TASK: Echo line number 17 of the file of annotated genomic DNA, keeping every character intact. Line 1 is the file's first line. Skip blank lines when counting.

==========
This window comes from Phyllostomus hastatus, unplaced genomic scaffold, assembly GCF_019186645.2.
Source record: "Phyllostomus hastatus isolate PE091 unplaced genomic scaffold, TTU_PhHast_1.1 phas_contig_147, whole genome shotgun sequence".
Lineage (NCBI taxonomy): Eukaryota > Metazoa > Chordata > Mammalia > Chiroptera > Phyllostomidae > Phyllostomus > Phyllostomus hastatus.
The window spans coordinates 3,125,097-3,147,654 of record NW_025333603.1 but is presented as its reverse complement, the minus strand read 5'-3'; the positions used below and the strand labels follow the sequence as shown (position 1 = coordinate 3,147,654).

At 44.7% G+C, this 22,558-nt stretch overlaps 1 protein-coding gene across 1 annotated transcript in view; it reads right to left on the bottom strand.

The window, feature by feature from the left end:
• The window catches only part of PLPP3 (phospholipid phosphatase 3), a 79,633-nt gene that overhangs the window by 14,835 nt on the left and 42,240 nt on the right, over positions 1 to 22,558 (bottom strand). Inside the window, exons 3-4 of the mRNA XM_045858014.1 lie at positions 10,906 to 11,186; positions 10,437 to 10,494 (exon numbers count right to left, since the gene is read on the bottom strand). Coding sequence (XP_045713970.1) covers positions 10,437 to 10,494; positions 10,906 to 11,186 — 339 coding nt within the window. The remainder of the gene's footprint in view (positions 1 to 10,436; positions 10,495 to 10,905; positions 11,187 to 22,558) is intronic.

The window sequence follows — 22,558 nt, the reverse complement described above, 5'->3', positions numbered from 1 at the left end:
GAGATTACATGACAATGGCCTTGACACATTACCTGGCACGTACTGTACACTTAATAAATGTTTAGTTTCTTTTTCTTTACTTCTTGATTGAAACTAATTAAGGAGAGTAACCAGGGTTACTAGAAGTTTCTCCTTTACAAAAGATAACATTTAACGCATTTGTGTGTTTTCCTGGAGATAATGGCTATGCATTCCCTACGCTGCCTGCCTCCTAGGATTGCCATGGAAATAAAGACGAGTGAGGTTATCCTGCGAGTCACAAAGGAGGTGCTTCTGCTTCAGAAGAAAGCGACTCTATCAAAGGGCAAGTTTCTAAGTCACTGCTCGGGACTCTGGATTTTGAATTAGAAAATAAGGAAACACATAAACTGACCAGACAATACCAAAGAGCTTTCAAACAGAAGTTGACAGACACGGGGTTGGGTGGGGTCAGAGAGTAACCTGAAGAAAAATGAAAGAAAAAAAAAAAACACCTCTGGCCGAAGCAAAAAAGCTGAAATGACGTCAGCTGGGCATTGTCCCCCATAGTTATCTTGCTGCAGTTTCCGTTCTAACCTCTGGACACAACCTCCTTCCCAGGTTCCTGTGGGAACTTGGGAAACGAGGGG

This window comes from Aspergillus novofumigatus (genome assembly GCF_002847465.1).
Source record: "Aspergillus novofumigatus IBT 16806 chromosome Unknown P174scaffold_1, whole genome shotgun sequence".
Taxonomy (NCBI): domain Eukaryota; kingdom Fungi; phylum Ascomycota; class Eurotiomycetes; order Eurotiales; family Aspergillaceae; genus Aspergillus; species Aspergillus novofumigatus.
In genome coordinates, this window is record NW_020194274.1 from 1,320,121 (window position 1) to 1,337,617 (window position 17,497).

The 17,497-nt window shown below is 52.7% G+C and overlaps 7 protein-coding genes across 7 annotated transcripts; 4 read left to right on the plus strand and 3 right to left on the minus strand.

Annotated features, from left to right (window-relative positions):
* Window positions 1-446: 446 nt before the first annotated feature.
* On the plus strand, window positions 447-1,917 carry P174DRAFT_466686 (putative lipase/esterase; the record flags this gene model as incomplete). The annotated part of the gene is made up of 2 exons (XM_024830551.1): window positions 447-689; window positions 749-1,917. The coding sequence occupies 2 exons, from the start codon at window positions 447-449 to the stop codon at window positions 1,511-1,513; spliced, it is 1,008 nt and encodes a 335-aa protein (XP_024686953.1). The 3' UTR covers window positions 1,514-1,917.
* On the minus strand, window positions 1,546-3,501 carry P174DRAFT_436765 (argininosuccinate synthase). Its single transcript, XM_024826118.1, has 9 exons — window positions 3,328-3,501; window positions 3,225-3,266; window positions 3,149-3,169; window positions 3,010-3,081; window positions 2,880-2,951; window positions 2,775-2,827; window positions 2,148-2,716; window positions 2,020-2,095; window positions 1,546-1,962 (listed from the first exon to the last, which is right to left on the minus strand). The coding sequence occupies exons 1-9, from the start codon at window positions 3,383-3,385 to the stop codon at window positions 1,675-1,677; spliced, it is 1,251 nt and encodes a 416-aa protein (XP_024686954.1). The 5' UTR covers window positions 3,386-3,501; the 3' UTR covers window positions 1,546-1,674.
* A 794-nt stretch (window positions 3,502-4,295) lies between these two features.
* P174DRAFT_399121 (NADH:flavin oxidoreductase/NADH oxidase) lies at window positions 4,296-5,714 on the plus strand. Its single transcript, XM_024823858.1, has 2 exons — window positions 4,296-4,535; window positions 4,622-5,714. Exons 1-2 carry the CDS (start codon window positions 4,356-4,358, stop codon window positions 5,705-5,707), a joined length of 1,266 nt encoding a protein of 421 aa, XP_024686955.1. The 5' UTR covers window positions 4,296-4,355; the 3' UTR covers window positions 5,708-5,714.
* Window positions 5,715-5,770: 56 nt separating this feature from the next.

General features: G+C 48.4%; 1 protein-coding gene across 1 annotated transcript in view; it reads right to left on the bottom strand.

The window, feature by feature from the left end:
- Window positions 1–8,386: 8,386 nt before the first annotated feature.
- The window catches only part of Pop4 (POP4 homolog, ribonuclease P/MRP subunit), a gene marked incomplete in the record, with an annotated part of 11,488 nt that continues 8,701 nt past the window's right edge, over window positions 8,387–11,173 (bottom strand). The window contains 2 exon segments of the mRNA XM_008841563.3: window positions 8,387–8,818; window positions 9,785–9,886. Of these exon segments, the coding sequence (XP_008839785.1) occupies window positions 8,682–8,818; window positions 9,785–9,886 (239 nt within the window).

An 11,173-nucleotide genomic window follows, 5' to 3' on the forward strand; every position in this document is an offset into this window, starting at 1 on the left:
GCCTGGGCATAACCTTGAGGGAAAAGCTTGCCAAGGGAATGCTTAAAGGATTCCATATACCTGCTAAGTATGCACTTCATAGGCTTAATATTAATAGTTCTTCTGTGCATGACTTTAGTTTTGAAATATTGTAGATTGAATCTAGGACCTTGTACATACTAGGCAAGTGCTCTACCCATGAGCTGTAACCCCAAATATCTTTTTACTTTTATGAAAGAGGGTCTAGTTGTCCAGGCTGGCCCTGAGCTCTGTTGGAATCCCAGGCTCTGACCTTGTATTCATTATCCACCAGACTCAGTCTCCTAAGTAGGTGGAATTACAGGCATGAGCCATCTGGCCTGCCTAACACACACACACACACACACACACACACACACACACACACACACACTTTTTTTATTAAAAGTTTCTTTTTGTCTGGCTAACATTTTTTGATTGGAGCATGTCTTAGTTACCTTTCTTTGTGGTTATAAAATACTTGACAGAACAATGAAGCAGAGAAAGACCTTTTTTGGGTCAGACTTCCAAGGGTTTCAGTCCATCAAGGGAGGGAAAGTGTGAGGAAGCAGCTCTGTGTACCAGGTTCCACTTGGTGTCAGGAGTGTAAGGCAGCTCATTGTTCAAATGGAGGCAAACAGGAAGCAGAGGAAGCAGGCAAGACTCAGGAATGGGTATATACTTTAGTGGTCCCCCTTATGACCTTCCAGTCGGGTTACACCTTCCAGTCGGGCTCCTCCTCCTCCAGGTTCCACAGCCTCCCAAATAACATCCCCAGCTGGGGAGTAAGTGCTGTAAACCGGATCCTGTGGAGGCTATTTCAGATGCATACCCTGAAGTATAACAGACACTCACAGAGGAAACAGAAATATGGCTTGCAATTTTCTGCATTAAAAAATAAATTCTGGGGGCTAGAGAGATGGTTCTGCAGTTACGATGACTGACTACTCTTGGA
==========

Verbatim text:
* On the plus strand, window positions 447-1,917 carry P174DRAFT_466686 (putative lipase/esterase; the record flags this gene model as incomplete). The annotated part of the gene is made up of 2 exons (XM_024830551.1): window positions 447-689; window positions 749-1,917. The coding sequence occupies 2 exons, from the start codon at window positions 447-449 to the stop codon at window positions 1,511-1,513; spliced, it is 1,008 nt and encodes a 335-aa protein (XP_024686953.1). The 3' UTR covers window positions 1,514-1,917.